With REAPS’ goal of raising awareness and providing the community with waste reduction options, we have created a number of educational brochures to start your journey toward green actions.
The brochures are printable PDFs for your reference. No action is too small.
Composting is a natural process that occurs when plant material dies. Bacteria, fungi, worms and other organisms living in the soil and air transform dead plants, leaves, etc. into a rich dark material called humus or compost.
Do you know how large your water use is? Answer the questions that we’ve provided to find out how big of a splash your water consumption makes.
Love Food; Hate Waste
Did you know Canadians waste $17 Billion worth of food every year? For Canada as a whole, that amounts to almost 2.2 million tonnes of edible food wasted each year. This number doesn’t factor in other factors such as energy, water, transport, land, labour, etc. When all the factors are included, the estimated amount is closer to $100 Billion a year.
Zero Waste is a philosophy and a movement that encourages people to create as close to zero waste as possible in their day-to-day life. Choosing products that are free from plastics and packaging, derived from natural products, reusable, and ultimately biodegradable.
Incorporating simple green actions into your lifestyle can make a big difference in the large scheme of things. The things we do everyday have significant impacts on the environment. To make a change, don’t wait for someone else to do it, start with yourself!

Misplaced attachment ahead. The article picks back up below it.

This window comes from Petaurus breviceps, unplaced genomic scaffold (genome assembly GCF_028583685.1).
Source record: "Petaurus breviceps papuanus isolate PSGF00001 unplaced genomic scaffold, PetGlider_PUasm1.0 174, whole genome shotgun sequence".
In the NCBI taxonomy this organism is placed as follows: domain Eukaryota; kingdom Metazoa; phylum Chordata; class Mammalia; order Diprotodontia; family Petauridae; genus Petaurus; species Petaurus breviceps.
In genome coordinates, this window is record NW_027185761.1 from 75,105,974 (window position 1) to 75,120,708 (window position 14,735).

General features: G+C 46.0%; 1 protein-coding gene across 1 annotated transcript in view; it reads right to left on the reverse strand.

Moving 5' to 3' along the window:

Organic gardening starts with the nourishment of the soil, which leads to the nourishment of the plant and ultimately, the planet. Organic methods encourage biodiversity, allowing a wide variety of species to live in your garden, which is especially important in your soil.
How to harvest and use your compost in the best, most natural and most effective ways. Including topics like disease prevention, continuous fertilizer and compost poultice techniques. In addition, learn how to make and use compost tea.
The burning of garbage used to be considered convenient and harmless practice, but is now recognized as dangerous. Burning household products produces toxic chemicals (including dioxins), contributes to air pollution and is a proven health risk.
When buying food, there are a few questions that you should be ask yourself; WHERE and HOW was it produced. We’ve provided useful information and resources to help you make the best choices for both the environment and your health.
If your building does not have a recycling system in place, ask the landlord to see if they will set one up. They can also set up a collection system which can be supported by a curbside collection agency.
A natural method for recycling your kitchen scraps. It can be done year-round, indoors and outdoors, in apartments, houses, offices, and schools. The finished castings provide a good soil conditioner for houseplants, lawns and gardens.
Recycling is the process of making new products out of previously used things. Unusable recyclable materials can be broken down and remade into a new product.
Natural Lawn Care
Your lawn needs water when the grass is walked on and the grass blades stay bent and/or they are a duller color. The best time to water is in the morning between 6am and 10am or later in the evening to avoid evaporation. Avoid watering at night because a damp lawn is more prone to lawn disease.
The Waste Audit is a free service being provided by REAPS in partnership with the Regional District of Fraser – Fort George. Our goal is to help businesses audit their waste generation habits, identify areas for improvement and then suggest strategies for implementing change.